The big cities paving the way for tomorrow’s transportation
There are many countries who have been focused on improving public transport as well as some countries who are relatively new to the party. Despite conflicts of opinion, transport is the key that links economic and social networks, allowing us to thrive. Here are some regions that are putting the right foot forward to improve their current public transport systems.
Sydney has completed incredible public transport schemes in the past century, and now has a vision for a more improved system that will affect the lives of millions.
Sydney councils have now approved a $12 billion AUD ($8.8 billion USD) rail project set to pave tunnels under the harbour which “will rival any megaproject across the globe”. This is not a new concept, as the city already has the City Harbour Tunnel available for vehicle traffic, although the railway version will highly increase access to Sydney’s already congested transportation system.
The project will most likely involve the removal of a few 20-something storey buildings around the CBD to accommodate for construction. It will add 31 new stations to the line connecting the northern and western suburbs of Sydney and have a new train passing every 2 minutes.
Critics have lashed out, saying that the focus is so heavy on central Sydney, while other areas still do not have adequate transport. Sydney is also in the process of installing a $1.6 billion light rail network, expected to be finished by 2020.
After high success with railway systems in Delhi, the Indian government has given a thumbs up to continue expansion around the country. The Delhi railway is the largest in the country, currently supporting 2.8 million passengers every day. Jaipur metro only carries around 20,000 passengers per day, incurring a loss of $500 million every month.
In 2009, the Indian government introduced the ‘National Urban Renewal Mission (NURM)’ and has consistently shown effort to improve India’s transport network.
ICRA Limited (2016) reported that the 100 largest Indian cities need approximately $15.4 billion for 150,000 new buses. This would increase daily passengers to a range of 120–150 million per day.
Algeria has stepped up the game in the last decade and now has a €1.1 billion ($1.17 billion USD) underground railway system. The government has recently announced a two-part upgrade to further expand the countries network.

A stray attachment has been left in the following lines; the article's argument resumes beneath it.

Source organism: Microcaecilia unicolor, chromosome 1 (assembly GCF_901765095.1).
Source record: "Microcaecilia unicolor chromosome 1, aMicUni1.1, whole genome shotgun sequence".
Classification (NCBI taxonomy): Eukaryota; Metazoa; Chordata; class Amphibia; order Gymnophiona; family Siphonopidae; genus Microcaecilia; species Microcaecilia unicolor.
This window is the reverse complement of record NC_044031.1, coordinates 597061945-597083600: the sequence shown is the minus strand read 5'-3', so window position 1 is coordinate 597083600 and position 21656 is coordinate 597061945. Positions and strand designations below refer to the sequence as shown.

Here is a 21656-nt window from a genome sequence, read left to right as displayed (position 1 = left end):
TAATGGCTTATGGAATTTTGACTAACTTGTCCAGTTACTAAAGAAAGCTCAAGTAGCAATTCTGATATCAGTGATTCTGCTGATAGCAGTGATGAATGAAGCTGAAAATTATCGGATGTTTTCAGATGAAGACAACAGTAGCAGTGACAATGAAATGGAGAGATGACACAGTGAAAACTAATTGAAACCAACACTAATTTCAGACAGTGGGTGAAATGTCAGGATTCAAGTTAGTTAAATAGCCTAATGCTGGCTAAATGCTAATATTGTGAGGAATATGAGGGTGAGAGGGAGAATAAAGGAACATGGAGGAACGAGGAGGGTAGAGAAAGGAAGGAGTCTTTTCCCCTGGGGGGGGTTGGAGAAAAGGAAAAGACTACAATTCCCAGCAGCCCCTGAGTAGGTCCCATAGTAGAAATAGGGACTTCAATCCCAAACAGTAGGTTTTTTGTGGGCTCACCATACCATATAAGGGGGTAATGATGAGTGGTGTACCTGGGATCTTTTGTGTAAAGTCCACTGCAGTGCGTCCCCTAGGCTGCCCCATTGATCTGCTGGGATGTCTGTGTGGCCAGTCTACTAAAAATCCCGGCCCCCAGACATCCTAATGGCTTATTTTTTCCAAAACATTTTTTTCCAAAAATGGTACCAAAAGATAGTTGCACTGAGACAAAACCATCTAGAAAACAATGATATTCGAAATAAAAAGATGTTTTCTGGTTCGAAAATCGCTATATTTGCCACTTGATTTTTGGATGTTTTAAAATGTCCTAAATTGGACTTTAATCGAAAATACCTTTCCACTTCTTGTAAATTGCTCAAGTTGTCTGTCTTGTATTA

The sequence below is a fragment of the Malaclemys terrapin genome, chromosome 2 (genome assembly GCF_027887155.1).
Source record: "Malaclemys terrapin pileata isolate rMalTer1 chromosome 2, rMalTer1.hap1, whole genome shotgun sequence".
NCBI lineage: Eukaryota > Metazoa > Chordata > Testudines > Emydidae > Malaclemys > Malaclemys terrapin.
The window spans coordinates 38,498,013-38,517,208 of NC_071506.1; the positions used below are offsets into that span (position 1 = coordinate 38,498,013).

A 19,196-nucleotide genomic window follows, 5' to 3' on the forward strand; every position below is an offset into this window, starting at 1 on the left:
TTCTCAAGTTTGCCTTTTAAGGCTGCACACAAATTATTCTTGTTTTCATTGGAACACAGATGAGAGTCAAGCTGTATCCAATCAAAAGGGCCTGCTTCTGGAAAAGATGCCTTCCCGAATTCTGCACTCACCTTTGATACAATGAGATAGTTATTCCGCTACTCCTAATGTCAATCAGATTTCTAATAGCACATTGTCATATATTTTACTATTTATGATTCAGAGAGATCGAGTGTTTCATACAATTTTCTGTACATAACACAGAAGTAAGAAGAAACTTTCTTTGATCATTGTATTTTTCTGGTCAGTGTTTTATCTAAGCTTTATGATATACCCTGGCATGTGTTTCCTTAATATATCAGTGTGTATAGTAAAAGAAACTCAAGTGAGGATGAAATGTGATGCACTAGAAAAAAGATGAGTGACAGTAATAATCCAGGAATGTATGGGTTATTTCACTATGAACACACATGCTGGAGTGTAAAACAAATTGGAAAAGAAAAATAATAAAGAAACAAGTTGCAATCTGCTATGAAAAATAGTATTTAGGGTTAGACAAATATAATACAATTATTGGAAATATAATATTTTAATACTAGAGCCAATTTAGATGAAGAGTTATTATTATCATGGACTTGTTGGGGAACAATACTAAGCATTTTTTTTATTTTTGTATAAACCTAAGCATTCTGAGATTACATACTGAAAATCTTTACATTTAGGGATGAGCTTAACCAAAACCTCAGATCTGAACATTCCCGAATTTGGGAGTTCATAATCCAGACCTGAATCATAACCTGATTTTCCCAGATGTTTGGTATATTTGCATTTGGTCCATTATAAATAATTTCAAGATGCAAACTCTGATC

The first upgrade will be a 1.7 km extension to the Place des Martyrs, which will double daily passengers to 200,000 when the project is completed at the end of 2017. Also due is a 3.6-km section between Ain Naadja and Baraki, south of the city centre is scheduled for delivery in late 2018.
The second upgrade will be a huge 10 km extension from El Harrach to Houari Boumediene Airport which is started in 2015 and is expected to conclude in 2019. All the upgrades are part of a €110 million extension project launched last year by the Algerian government.
Tehran has faced constant criticism due to its inefficient public transport system that has failed to cater to millions of commuters.
The city currently has 7,000 buses — assuming none are out for repairs- despite requiring 10,000 at a minimum.
The government has planned to buy or renovate 3,000 new buses and has signed contracts with local distributors to buy 500 new CNG- fuelled buses.
In early January, 26 single cabin buses were added to the south of Tehran, while 65 new metro train coaches were added to the subway in the same period.
Current capacity is between 3.5–4 million passengers daily which is set to increase by 225,000 with the new coaches. There has already been $2 billion dedicated to purchasing 2,000 subway cars for the city.
The transport budget for Tehran is set to increase to $5.6 billion in 2018, subject to approval by the government in December.
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These were only a few of the cities showing commitment to national improvement through transportation networks. It is likely that we will see more plans emerging for transport construction during 2017 as governments and councils struggle to keep up a pace as rapid as international growth.